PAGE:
“Such instances are countless in number and are a daily occurrence. It is only with great courage that one can stand up to one’s boss or to one’s employer or to a higher person and refuse to do anything wrong. Am I not right? And yet, truth and right are higher than everything else.”

“Surely what you are saying makes sense but it all seems to be like a Herculean task. How does one develop such courage? We are not angels or celestial beings. We are merely mortal humans, after all.”

“What you say is true but the trick is NOT TO FORGET THAT NOTHING MATTERS MORE THAN THE TRUTH AND THE RIGHT. In the words of Varas Ismail Gangji’s mother: ‘Have no misgivings as to how you will find your livelihood now. One who walks the path of righteousness never comes to grief. Truth befriends the righteous man. Treading the path of righteousness, you will always be happy.’

Always remember this when faced with the dilemma of doing the right thing. Automatically, you will gain courage.

Secondly, God has filled the world with exemplary human beings of exceptional courage. At such times, remember them and you will feel braver. Mahatma Gandhi, frail, weak but highly courageous and convicted to his principles; remember the blood-soaked face of the late Nobel Laureate Wangari Mathai as forest officers beat her mercilessly with their truncheons, she never backed down. In her eyes, it was wrong to cut trees and harm the environment and she stood up for this right to the very end. There are many others: Nelson Mandela and the latest additions, Anna Hazare and Baba Ram Dev.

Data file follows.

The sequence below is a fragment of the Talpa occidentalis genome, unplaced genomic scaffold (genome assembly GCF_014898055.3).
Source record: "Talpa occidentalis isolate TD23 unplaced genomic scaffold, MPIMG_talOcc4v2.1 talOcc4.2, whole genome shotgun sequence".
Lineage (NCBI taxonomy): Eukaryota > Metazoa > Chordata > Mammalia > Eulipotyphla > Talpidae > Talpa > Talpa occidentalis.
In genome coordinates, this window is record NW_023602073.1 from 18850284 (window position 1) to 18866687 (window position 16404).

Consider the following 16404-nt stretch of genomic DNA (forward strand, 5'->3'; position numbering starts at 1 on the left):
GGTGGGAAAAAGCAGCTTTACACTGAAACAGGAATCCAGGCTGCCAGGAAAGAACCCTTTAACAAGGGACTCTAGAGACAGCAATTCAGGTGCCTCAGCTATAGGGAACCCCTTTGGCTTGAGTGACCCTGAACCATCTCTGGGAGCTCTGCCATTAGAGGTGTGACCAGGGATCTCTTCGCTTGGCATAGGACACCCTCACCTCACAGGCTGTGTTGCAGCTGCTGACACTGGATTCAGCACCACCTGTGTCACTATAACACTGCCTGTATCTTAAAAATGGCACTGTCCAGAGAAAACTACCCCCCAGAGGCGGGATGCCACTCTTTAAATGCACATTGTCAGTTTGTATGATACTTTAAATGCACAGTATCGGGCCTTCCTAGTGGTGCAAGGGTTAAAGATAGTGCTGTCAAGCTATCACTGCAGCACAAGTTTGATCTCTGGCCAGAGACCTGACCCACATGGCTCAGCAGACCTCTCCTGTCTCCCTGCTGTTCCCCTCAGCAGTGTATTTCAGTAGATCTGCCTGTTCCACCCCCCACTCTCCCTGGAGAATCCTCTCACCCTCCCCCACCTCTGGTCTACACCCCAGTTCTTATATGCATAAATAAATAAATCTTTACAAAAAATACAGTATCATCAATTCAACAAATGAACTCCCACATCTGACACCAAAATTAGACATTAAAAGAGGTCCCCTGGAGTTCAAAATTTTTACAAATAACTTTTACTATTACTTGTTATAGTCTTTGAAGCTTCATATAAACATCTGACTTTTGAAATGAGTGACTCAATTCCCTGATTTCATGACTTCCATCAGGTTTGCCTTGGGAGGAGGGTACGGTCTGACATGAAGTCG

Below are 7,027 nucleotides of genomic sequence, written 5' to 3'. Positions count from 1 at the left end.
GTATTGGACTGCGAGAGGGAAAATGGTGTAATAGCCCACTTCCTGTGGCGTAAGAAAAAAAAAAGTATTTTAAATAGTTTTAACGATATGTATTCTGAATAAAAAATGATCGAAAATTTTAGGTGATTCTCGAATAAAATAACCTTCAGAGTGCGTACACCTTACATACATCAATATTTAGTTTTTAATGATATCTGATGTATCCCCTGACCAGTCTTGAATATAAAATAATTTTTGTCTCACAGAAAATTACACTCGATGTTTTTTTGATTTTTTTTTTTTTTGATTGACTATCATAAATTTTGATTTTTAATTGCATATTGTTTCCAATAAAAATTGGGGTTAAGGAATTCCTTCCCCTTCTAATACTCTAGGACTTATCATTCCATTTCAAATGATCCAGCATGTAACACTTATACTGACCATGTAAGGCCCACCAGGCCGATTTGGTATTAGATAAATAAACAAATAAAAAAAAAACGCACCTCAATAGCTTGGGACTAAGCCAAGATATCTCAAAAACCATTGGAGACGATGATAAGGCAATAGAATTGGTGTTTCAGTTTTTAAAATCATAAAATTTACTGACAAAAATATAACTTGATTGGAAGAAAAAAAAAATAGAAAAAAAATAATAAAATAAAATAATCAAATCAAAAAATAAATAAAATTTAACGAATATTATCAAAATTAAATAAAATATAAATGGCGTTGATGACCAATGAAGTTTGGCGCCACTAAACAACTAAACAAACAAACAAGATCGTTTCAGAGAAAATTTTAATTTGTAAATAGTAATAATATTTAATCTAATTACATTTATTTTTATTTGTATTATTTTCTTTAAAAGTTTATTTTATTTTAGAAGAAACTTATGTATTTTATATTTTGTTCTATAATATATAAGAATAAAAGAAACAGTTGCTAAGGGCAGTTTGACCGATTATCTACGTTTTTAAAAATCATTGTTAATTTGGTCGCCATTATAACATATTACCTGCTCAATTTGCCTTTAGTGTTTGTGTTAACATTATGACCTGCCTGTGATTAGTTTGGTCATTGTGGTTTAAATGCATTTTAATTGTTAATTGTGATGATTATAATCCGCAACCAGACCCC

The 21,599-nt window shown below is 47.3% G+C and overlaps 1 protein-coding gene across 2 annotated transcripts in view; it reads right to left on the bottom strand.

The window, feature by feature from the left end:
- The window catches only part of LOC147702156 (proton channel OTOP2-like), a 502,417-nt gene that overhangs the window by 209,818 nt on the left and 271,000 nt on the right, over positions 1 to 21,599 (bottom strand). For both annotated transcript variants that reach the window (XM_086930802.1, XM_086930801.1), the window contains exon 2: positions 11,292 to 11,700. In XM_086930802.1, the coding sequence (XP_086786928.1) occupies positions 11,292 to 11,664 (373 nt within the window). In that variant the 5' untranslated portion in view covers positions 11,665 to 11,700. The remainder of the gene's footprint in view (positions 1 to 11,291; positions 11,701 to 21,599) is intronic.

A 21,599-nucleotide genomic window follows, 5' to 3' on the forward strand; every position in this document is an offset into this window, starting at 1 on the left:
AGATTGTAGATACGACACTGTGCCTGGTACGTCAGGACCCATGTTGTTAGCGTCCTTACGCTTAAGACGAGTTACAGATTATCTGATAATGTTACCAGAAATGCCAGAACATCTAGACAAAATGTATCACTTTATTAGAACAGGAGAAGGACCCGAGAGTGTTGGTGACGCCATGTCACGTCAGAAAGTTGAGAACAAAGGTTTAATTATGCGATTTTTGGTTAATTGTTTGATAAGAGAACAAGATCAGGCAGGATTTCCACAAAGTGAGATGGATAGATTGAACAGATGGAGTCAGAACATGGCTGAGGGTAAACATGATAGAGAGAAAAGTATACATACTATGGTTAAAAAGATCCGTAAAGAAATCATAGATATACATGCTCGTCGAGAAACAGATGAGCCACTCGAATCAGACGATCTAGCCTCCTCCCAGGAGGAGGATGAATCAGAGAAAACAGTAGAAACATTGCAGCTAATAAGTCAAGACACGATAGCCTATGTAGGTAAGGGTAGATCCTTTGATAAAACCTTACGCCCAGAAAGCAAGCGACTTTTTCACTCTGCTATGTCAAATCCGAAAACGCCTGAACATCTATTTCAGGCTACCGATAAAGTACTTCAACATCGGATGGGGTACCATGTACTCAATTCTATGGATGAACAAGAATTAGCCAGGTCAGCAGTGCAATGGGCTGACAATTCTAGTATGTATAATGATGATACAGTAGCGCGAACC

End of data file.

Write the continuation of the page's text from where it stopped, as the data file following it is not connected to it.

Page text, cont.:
Remember their courage.

Doing Right, A Test of Courage - Part 1 - By Alysha Javer

But above all else, keep in your heart and in your mind the words of the Imam: ‘The true mo ‘min is like a fearless lion. The true mo’min fears only God and nothing and no one else.’

At times when you need the courage to do the right thing, nothing works better than a silent prayer to the Almighty, telling Him that you wish to do the right thing but that you are weak and fearful, and you need the courage to stand up for the truth. Doubtlessly, He will be happy and proud to fill your heart with courage immediately.”

I have to stop now because my mind is reeling with just how much depth is contained in one sentence, nay, one word of Holy Farman bestowed by our Imams. I will try and put the rest of my grandmother’s points in Part 2 soon.

Read part two here:

Alysha Javer is a teacher. After completing her studies in the field of Education and Psychology in the UK, she taught English Language and Literature for a few years before joining the Writers’ Bureau, UK. Currently, she lives part of the year in the UK and part of the year in Kenya (with her grandmother Zeenatara Allakrakhya) and she’s working on writing her first novel. In her own words: “I’m very interested in learning more and going deeper into the subject of faith and ethics, and my grandmother is a great source of inspiration and knowledge in this vast subject.”

Alysha Javer’s other works:

Selfless Giving:
The Best Cure:
Karmic Catastrophe:

Doing Right, A Test of Courage - Part 1 - By Alysha JaverDownload the story for Print or to read later.

Author: ismailimail

Independent, civil society media featuring Ismaili Muslim community, inter and intra faith endeavors, achievements and humanitarian works.